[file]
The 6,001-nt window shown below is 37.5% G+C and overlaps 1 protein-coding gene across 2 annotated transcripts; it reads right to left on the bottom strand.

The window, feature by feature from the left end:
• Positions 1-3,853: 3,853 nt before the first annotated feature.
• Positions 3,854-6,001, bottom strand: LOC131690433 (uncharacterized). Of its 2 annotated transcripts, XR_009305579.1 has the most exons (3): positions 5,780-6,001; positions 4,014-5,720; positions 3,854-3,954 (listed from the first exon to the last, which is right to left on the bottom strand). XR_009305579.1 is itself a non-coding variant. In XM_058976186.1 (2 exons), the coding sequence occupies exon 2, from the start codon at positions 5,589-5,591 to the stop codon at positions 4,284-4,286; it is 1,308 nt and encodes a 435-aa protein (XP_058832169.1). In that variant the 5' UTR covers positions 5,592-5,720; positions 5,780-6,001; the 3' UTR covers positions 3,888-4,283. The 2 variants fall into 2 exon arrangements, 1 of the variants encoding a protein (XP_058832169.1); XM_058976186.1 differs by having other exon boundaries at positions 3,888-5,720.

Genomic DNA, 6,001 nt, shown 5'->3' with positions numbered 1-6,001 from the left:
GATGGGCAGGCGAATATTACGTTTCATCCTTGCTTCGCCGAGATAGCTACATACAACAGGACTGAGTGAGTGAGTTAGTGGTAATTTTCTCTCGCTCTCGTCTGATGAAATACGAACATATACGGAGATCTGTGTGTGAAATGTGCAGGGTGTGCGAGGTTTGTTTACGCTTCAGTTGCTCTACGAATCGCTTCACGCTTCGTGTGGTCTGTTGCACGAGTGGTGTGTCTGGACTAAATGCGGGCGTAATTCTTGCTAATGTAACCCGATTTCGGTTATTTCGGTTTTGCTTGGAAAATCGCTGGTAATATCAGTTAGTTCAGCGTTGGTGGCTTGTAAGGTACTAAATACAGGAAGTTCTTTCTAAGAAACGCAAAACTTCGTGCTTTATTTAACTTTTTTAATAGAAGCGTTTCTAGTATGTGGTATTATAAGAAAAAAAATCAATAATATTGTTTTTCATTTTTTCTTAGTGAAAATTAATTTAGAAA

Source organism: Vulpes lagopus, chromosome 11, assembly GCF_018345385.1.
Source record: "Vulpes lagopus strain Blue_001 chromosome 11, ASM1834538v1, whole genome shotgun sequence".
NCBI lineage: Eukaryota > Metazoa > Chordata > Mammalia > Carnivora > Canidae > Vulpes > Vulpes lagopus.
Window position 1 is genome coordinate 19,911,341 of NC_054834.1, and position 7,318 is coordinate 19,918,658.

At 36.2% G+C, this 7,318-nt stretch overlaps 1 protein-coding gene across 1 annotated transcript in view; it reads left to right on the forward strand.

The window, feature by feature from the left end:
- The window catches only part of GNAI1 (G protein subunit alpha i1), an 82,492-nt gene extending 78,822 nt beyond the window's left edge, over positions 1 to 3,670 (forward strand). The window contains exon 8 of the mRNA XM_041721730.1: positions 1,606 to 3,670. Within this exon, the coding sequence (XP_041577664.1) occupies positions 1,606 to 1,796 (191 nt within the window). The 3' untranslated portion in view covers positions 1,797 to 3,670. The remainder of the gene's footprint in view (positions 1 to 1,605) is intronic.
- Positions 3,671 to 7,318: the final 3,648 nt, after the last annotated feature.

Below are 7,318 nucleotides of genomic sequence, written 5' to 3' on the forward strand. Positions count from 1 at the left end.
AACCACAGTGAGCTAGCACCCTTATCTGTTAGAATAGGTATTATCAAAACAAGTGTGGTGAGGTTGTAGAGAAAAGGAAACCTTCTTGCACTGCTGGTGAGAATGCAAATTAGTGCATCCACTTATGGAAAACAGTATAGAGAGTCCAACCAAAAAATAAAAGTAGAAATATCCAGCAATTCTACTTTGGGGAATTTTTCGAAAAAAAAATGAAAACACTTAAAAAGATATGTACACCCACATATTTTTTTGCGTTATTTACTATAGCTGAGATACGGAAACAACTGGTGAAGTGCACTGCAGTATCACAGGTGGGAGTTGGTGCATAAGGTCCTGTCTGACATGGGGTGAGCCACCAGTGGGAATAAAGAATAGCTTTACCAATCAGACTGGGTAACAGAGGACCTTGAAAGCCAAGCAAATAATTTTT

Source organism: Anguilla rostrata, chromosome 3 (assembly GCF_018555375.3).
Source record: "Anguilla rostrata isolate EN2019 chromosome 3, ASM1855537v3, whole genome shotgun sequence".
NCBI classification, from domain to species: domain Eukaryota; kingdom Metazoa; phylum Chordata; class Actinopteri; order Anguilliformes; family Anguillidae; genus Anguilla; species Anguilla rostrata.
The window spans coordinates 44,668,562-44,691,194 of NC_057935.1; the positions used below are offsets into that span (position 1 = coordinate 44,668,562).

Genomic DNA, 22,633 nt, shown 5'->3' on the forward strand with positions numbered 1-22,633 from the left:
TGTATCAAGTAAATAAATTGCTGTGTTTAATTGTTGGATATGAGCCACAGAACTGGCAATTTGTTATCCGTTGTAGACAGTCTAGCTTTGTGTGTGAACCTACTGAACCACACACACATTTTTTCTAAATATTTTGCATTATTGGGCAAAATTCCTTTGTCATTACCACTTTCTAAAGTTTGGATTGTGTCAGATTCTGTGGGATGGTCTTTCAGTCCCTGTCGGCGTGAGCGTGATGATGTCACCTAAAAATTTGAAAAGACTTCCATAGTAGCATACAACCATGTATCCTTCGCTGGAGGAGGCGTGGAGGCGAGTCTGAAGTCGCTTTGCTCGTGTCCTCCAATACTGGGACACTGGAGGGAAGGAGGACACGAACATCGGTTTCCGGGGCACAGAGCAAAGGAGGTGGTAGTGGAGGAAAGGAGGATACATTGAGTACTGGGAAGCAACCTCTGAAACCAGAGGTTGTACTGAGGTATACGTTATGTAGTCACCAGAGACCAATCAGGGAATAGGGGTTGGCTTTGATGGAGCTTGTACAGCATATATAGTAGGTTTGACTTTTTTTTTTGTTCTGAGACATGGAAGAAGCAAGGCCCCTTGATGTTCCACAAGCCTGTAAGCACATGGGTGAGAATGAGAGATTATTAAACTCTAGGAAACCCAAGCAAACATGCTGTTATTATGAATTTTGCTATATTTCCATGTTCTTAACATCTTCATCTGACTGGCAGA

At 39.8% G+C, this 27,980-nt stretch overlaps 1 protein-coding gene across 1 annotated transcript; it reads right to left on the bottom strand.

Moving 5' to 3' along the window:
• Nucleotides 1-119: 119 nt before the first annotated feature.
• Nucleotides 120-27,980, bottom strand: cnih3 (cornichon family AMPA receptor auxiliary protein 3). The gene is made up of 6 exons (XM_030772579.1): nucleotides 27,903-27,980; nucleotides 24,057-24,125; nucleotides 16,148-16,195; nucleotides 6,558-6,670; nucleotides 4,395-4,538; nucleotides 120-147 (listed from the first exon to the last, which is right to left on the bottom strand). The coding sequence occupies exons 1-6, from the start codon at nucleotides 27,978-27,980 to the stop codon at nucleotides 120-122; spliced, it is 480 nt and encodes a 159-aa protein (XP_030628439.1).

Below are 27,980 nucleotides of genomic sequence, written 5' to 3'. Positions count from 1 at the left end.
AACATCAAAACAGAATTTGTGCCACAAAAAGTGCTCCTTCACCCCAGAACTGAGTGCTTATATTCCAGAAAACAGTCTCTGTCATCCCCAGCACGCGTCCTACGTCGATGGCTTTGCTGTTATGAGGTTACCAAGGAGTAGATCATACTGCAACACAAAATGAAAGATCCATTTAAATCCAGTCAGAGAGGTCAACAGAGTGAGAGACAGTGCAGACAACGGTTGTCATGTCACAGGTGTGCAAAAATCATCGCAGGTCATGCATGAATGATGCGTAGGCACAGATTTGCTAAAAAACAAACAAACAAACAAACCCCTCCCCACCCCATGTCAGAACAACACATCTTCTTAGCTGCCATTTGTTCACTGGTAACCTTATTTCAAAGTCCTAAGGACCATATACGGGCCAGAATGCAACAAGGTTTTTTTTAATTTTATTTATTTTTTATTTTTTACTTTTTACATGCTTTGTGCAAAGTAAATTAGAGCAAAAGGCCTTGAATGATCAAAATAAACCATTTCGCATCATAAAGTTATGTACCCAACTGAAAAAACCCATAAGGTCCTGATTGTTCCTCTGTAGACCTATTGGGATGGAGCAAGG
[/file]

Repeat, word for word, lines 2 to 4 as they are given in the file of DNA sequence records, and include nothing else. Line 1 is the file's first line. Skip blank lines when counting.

The window, feature by feature from the left end:
• Positions 1-3,853: 3,853 nt before the first annotated feature.
• Positions 3,854-6,001, bottom strand: LOC131690433 (uncharacterized). Of its 2 annotated transcripts, XR_009305579.1 has the most exons (3): positions 5,780-6,001; positions 4,014-5,720; positions 3,854-3,954 (listed from the first exon to the last, which is right to left on the bottom strand). XR_009305579.1 is itself a non-coding variant. In XM_058976186.1 (2 exons), the coding sequence occupies exon 2, from the start codon at positions 5,589-5,591 to the stop codon at positions 4,284-4,286; it is 1,308 nt and encodes a 435-aa protein (XP_058832169.1). In that variant the 5' UTR covers positions 5,592-5,720; positions 5,780-6,001; the 3' UTR covers positions 3,888-4,283. The 2 variants fall into 2 exon arrangements, 1 of the variants encoding a protein (XP_058832169.1); XM_058976186.1 differs by having other exon boundaries at positions 3,888-5,720.